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Harry Potter and the Chances J.K. Rowling Writes Another Wizarding Novel

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Josh Corman

Staff Writer

Josh Corman is a writer and English teacher in Central Kentucky and a Contributing Editor at Panels. He also writes for Kentucky Sports Radio’s pop culture blog, Funkhouser. If he’s not reading, he’s hanging out with his wife and two young children or cheering on his beloved Kentucky Wildcats.   Twitter: @JoshACorman

If you’re half as Harry Potter-mad as I am, then you probably sprained something trying to get to Pottermore when it was revealed that J.K. Rowling had written a NEW short story involving the members of Dumbledore’s Army.

If you haven’t read it yet, be warned: SPOILERS AHEAD.

The story, written as a dispatch from the 2014 Quidditch World Cup (but featuring, thankfully, no quidditch) by none other than reviled wizarding “journalist” Rita Skeeter, offers some not-too-revealing updates about the major players in Dumbledore’s Army: Harry, Ron, Hermione, Ginny, Neville, and Luna.

The story paints in very broad strokes, but I was amazed at how instantly I was caught back up in Rowling’s world. And how many questions I want answered. Chief among them? How did Harry get that new scar? HOW!?

And here’s the thing: If Harry Potter has a new scar, that means J.K. Rowling knows how he got it, which means there’s a story to tell.

Until I read the new story, I was totally convinced that we would never see a new, Harry-centric novel. But now? Now I feel strangely certain that we will. I think we’re going to find out how he got that scar.

I always suspected that the biggest hurdle between Rowling and a new Harry Potter novel was the pressure that comes with writing a story so beloved by so many people. For years, every interaction she had with a human being outside of her friends and family was probably related in some way to the Harry Potter novels. When she finished the seventh book, I’m sure that amidst all of her other feelings was a major sense of relief at the opportunity to step back from the thing that had come to define her so completely in other people’s eyes.

Now, seven years after the publication of Harry Potter and the Deathly Hallows, Rowling has seized that opportunity. She is as philanthropically involved as she’s ever been, she published A Casual Vacancy, a novel for adults that got (unfairly, I would argue) dinged up a little among critics but which was largely successful, and she published two crime novels, The Cuckoo’s Calling and The Silkworm under a pseudonym (a clue that she was still conscious of the weight of her name and wanted to see what would happen if she started from scratch). All of this was enough to make me assume that, aside from the occasional toe dipped into the waters over at Pottermore or the long-rumored Harry Potter encyclopedia project, we weren’t going to see Harry and his pals in print anymore.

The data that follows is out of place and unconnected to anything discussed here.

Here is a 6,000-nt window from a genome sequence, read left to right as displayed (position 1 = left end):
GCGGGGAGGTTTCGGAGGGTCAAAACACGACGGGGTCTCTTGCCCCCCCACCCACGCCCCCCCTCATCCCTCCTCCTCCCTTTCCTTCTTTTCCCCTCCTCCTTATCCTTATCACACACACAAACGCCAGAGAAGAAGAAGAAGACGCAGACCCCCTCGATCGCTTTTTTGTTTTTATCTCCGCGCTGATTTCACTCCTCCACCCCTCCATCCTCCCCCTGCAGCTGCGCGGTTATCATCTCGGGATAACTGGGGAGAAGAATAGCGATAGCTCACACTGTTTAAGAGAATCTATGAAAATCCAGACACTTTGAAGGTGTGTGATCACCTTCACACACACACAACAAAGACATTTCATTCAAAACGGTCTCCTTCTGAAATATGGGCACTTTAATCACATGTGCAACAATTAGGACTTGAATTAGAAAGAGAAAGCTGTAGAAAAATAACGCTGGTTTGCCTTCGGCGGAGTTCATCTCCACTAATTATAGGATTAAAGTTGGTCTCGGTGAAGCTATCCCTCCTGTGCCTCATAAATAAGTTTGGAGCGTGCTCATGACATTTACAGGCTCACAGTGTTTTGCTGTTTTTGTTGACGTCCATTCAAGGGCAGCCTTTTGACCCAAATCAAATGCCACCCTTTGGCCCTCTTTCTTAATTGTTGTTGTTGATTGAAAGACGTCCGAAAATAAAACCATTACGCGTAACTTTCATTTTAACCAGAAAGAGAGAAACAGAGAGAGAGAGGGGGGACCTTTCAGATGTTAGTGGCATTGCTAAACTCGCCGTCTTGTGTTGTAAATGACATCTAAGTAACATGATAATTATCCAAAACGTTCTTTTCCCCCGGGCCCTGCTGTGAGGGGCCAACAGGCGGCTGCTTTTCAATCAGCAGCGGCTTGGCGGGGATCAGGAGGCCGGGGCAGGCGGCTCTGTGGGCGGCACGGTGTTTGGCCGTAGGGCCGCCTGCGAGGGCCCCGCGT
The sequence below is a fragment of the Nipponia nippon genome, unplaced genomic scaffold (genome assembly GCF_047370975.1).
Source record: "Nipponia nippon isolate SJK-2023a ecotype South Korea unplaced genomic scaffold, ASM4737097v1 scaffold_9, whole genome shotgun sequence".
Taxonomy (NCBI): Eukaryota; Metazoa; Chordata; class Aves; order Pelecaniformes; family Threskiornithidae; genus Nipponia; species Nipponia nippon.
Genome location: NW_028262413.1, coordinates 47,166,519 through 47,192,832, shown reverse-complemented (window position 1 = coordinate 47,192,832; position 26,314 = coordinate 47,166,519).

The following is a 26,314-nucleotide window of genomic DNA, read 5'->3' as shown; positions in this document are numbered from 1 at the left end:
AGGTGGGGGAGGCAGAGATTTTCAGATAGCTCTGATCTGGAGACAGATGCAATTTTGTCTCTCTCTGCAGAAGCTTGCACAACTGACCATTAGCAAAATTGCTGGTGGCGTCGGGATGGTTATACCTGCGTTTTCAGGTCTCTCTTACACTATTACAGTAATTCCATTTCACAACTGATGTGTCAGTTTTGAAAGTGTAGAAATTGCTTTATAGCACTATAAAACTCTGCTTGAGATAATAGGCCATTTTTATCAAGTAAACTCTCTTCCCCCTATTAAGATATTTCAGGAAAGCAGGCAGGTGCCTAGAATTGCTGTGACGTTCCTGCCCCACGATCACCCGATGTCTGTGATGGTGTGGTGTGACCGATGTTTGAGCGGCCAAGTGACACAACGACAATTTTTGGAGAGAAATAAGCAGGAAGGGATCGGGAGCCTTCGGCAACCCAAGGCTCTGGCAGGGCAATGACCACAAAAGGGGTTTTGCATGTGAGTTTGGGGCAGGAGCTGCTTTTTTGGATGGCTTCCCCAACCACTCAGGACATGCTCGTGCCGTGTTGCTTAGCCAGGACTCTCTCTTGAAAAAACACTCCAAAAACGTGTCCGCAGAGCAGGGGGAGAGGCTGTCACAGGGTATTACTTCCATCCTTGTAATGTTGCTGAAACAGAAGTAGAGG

Even the news of the Fantastic Beasts and Where to Find Them movies, set in the Potter world and written by Rowling, didn’t raise my hopes. I was interested, sure, but a series of prequel films starring a character who only shows up in Harry Potter as the author of a textbook is, at most, a cool sideshow.

But then again.

Then again, maybe the movies were just the first clue that Rowling was ready to step back into the world that she’d last left with the publication of Tales of Beedle the Bard, a charity project that published just a few months after Deathly Hallows.

And maybe this new story is the next clue. It’s important to note that Rowling is writing as Rita Skeeter here, something she did on a few occasions in the original books, and something that allows her to enter Potter-world again without fully assuming her old voice as narrator. Maybe there’s still some hesitance. It’s understandable if that’s the case. But the willingness to put these characters on the page again is a major, major step, and every detail she includes in those brief two columns is begging to be expanded upon, especially the threats that the Aurors’ Office are obviously still dealing with. Could one be big enough to reunite the old team, along with some new characters? Yes, please!

The possibilities are numerous. A novel featuring the DA in their thirties could shed the school year restrictions and settings of the first six books, and give Rowling the opportunity to more broadly explore the wizarding world (something that the Newt Scamander movies seem to show she’s interested in doing).

Maybe I’m reaching because I want it so badly. After all, the Rowling camp has said that there are no plans for more Potter novels, and Pottermore gives Rowling the chance to scratch the itch to revisit the characters periodically with short pieces without ever undertaking the massive task (and pressure, let’s face it) of a new novel.

But clearly, she still thinks about the characters. Still imagines what they’re up to. Still understands that we want to know, too.

I’ll say it again: if Harry’s got a new scar, J.K. Rowling knows how he got it, and that means there’s a story.

And for the first time in a long time, I think it’s one she might be willing to tell.